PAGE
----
One great guest bartender, one amazing cocktail—it's just another Thirsty Thursday here on CHOW. This week: Erik Ellestad of The Coachman, a bar and restaurant that are part of Charles Phan's Slanted Door family in San Francisco.
When Erik Adkins, bar manager for the Slanted Door Group in San Francisco, visited Clover Club in Brooklyn a few years ago he had a drink they were calling Atholl Brose: Scotch stirred with honey and topped with lightly whipped cream. In Scotland, Atholl Brose is a traditional beverage typically composed of the liquid from soaking oats—when you make oatmeal from raw steel-cut or stone-ground oats, you soak [the oats] in water so they prehydrate and don't take as long to cook. To this, Scots would add honey, whisky, and cream.
When we started talking about the Coachman, Atholl Brose was on the short list of cocktails Erik Adkins wanted to do, but we didn't want to just replicate Clover Club's drink. Plus I wanted to include some form of the traditional oat infusion, which the Clover Club had left out.
I tried a bunch of different combinations of these ingredients in various iterations and was starting to think I wouldn't find a really good drink. Then one of the Coachman’s cooks, tasting an early test version, told me I needed to find some way to heighten the flavor of the oats. I took the roasted and soaked oats home and made oatmeal from them.
Eating them for breakfast the next day, I realized that my coffee was heightening the roasted flavor of the oats without overwhelming them, kind of like bitters behave in a typical cocktail. I bought cold coffee concentrate on my way to work. As soon as I tasted the combination I knew we had a winner.
Makes 1 cocktail
1 1/2 ounces blended Scotch whisky
1/2 ounce honey syrup (recipe follows)
1/4 ounce cold-process coffee concentrate
2 ounces oat-infused milk (recipe follows)
Freshly grated nutmeg
Combine Scotch, honey syrup, coffee concentrate, and oat-infused milk in a cocktail shaker. Add ice and shake until chilled. Strain into a glass and garnish with freshly grated nutmeg. (It is also really tasty warm, instead of chilled.)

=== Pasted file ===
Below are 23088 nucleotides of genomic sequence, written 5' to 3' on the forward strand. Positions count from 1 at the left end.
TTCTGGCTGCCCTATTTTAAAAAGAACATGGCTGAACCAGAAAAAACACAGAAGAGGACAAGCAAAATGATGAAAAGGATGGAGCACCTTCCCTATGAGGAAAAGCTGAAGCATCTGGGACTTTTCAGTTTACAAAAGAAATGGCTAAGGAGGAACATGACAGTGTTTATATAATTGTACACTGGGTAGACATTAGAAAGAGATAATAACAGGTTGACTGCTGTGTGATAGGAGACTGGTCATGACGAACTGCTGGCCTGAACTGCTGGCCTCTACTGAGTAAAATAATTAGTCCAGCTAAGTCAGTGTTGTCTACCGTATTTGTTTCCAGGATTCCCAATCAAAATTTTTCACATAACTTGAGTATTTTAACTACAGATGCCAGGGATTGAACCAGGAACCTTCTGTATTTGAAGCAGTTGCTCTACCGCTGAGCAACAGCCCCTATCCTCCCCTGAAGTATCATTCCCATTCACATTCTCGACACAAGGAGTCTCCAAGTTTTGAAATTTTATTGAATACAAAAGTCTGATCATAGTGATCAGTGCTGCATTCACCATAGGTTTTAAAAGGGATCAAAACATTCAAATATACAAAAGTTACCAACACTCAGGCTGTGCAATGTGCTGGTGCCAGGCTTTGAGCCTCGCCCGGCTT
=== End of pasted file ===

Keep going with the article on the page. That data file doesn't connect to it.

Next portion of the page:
Add 1 cup honey to 1 cup hot water. Stir until honey is dissolved. Store in the fridge.
Heat your oven to 350 degrees Fahrenheit. Spread 1 cup steel-cut or stone-ground oats onto a rimmed baking sheet and place in the oven for 15 minutes, then stir to redistribute and bake another 5 to 8 minutes, until they’re evenly tan and smell a bit like popcorn. Set aside to cool.
Pour 1 quart whole milk into a heavy-bottomed saucepan and place over medium heat. Warm until almost simmering (i.e., scalded). Meanwhile, in a medium bowl combine 1 teaspoon kosher salt, 1/4 cup sugar, and the roasted oats. Add the hot milk, cool at room temperature, and refrigerate overnight.
Next day, strain the oats, squeezing out as much liquid as possible.
Save the oats—you can make oatmeal by adding 2 to 3 cups of water and cooking over a low heat for about 45 minutes.
While working in technology, Erik Ellestad found himself partially unemployed. To occupy his time and teach himself about his other enthusiasm, cocktails, he began a quest to make and blog every cocktail in the Prohibition-era cocktail tome The Savoy Cocktail Book, on his blog Savoy Stomp. During the course of that adventure he made many friends in the drink industry and eventually found himself behind the bar. He currently works at the San Francisco restaurant the Coachman. Bio photo by Alanna Hale.
Photos, styling, and animated GIF by Chris Rochelle